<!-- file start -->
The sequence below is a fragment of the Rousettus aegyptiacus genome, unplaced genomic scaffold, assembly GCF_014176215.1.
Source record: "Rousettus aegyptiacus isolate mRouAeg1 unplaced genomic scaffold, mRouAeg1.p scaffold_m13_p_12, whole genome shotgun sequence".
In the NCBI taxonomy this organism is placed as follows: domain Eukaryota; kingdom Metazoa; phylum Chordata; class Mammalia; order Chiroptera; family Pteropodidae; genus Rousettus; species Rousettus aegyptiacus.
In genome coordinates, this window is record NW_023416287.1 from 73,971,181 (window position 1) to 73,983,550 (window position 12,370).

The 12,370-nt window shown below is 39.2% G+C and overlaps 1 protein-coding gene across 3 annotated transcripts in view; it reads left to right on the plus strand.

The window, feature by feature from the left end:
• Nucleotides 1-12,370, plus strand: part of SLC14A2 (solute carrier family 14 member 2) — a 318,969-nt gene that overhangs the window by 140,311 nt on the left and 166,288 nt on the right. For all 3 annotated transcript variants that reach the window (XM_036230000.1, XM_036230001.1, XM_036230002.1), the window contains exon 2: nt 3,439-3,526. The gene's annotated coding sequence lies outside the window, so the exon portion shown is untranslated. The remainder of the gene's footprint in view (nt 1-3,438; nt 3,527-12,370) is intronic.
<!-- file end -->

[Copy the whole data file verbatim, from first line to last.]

The sequence below is a fragment of the Rousettus aegyptiacus genome, unplaced genomic scaffold, assembly GCF_014176215.1.
Source record: "Rousettus aegyptiacus isolate mRouAeg1 unplaced genomic scaffold, mRouAeg1.p scaffold_m13_p_12, whole genome shotgun sequence".
In the NCBI taxonomy this organism is placed as follows: domain Eukaryota; kingdom Metazoa; phylum Chordata; class Mammalia; order Chiroptera; family Pteropodidae; genus Rousettus; species Rousettus aegyptiacus.
In genome coordinates, this window is record NW_023416287.1 from 73,971,181 (window position 1) to 73,983,550 (window position 12,370).

The 12,370-nt window shown below is 39.2% G+C and overlaps 1 protein-coding gene across 3 annotated transcripts in view; it reads left to right on the plus strand.

The window, feature by feature from the left end:
• Nucleotides 1-12,370, plus strand: part of SLC14A2 (solute carrier family 14 member 2) — a 318,969-nt gene that overhangs the window by 140,311 nt on the left and 166,288 nt on the right. For all 3 annotated transcript variants that reach the window (XM_036230000.1, XM_036230001.1, XM_036230002.1), the window contains exon 2: nt 3,439-3,526. The gene's annotated coding sequence lies outside the window, so the exon portion shown is untranslated. The remainder of the gene's footprint in view (nt 1-3,438; nt 3,527-12,370) is intronic.